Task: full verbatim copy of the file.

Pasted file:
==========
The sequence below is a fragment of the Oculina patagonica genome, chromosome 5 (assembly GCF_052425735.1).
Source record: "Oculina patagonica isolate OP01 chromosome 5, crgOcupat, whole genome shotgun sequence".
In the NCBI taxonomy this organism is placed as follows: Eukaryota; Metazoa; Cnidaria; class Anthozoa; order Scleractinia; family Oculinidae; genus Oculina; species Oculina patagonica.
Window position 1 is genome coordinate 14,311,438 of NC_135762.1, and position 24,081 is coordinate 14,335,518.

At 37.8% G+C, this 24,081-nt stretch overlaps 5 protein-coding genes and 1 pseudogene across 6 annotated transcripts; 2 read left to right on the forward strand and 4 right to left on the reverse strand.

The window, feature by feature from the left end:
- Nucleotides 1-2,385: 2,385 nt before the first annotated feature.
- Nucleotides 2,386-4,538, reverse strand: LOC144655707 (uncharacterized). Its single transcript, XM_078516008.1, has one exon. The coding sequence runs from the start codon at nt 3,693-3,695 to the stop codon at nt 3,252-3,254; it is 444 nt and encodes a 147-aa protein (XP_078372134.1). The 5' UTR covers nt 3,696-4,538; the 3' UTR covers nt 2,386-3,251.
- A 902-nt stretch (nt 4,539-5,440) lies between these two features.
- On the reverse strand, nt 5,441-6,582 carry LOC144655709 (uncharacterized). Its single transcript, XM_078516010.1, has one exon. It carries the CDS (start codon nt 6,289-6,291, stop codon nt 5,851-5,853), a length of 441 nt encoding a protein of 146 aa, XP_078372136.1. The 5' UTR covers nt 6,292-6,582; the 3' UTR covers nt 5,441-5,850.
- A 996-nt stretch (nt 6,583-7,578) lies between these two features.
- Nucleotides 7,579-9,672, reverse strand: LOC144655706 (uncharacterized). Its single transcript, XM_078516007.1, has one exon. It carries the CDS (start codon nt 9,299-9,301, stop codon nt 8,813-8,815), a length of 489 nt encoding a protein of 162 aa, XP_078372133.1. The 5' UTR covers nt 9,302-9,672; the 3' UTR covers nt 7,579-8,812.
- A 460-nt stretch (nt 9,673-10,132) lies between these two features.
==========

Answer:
The sequence below is a fragment of the Oculina patagonica genome, chromosome 5 (assembly GCF_052425735.1).
Source record: "Oculina patagonica isolate OP01 chromosome 5, crgOcupat, whole genome shotgun sequence".
In the NCBI taxonomy this organism is placed as follows: Eukaryota; Metazoa; Cnidaria; class Anthozoa; order Scleractinia; family Oculinidae; genus Oculina; species Oculina patagonica.
Window position 1 is genome coordinate 14,311,438 of NC_135762.1, and position 24,081 is coordinate 14,335,518.

At 37.8% G+C, this 24,081-nt stretch overlaps 5 protein-coding genes and 1 pseudogene across 6 annotated transcripts; 2 read left to right on the forward strand and 4 right to left on the reverse strand.

The window, feature by feature from the left end:
- Nucleotides 1-2,385: 2,385 nt before the first annotated feature.
- Nucleotides 2,386-4,538, reverse strand: LOC144655707 (uncharacterized). Its single transcript, XM_078516008.1, has one exon. The coding sequence runs from the start codon at nt 3,693-3,695 to the stop codon at nt 3,252-3,254; it is 444 nt and encodes a 147-aa protein (XP_078372134.1). The 5' UTR covers nt 3,696-4,538; the 3' UTR covers nt 2,386-3,251.
- A 902-nt stretch (nt 4,539-5,440) lies between these two features.
- On the reverse strand, nt 5,441-6,582 carry LOC144655709 (uncharacterized). Its single transcript, XM_078516010.1, has one exon. It carries the CDS (start codon nt 6,289-6,291, stop codon nt 5,851-5,853), a length of 441 nt encoding a protein of 146 aa, XP_078372136.1. The 5' UTR covers nt 6,292-6,582; the 3' UTR covers nt 5,441-5,850.
- A 996-nt stretch (nt 6,583-7,578) lies between these two features.
- Nucleotides 7,579-9,672, reverse strand: LOC144655706 (uncharacterized). Its single transcript, XM_078516007.1, has one exon. It carries the CDS (start codon nt 9,299-9,301, stop codon nt 8,813-8,815), a length of 489 nt encoding a protein of 162 aa, XP_078372133.1. The 5' UTR covers nt 9,302-9,672; the 3' UTR covers nt 7,579-8,812.
- A 460-nt stretch (nt 9,673-10,132) lies between these two features.